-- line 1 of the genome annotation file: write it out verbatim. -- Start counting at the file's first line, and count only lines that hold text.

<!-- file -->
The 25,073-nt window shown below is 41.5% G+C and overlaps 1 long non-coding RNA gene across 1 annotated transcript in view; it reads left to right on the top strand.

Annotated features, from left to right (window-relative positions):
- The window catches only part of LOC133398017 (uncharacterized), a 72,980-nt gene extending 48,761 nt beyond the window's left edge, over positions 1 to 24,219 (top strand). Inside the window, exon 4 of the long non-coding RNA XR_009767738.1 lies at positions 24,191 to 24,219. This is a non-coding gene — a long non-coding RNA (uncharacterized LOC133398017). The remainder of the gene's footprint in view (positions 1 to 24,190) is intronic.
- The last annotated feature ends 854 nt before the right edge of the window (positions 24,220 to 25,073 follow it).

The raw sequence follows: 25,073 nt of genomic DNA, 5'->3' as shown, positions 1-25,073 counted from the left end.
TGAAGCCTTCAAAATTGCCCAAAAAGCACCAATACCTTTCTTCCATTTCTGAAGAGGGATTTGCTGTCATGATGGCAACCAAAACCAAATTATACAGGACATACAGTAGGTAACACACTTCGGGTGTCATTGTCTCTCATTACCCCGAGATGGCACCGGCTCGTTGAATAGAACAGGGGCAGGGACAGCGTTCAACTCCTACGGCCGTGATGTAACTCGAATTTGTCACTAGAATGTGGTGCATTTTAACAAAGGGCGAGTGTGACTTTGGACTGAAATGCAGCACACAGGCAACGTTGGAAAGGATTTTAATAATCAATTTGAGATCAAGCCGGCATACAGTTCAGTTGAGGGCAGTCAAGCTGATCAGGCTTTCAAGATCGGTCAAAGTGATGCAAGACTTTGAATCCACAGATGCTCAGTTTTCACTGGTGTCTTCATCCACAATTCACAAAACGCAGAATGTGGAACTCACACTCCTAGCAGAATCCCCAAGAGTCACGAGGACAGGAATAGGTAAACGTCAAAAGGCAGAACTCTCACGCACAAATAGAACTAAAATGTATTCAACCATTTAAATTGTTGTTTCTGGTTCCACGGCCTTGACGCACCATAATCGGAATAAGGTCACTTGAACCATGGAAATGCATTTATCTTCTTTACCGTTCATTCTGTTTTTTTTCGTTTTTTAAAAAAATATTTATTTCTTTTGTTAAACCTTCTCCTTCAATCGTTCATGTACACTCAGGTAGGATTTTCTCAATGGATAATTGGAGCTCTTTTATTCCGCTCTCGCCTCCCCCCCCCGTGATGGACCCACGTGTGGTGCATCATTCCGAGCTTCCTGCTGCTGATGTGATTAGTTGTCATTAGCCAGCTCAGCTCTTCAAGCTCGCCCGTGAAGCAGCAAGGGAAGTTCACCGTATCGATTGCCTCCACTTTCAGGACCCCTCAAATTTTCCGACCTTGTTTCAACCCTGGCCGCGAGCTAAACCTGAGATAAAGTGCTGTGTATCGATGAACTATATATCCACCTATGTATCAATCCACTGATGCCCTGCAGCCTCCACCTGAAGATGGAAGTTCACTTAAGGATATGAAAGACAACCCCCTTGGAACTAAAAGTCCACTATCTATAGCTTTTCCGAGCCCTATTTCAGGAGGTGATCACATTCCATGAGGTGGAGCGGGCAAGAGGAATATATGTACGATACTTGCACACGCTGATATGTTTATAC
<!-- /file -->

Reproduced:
The 25,073-nt window shown below is 41.5% G+C and overlaps 1 long non-coding RNA gene across 1 annotated transcript in view; it reads left to right on the top strand.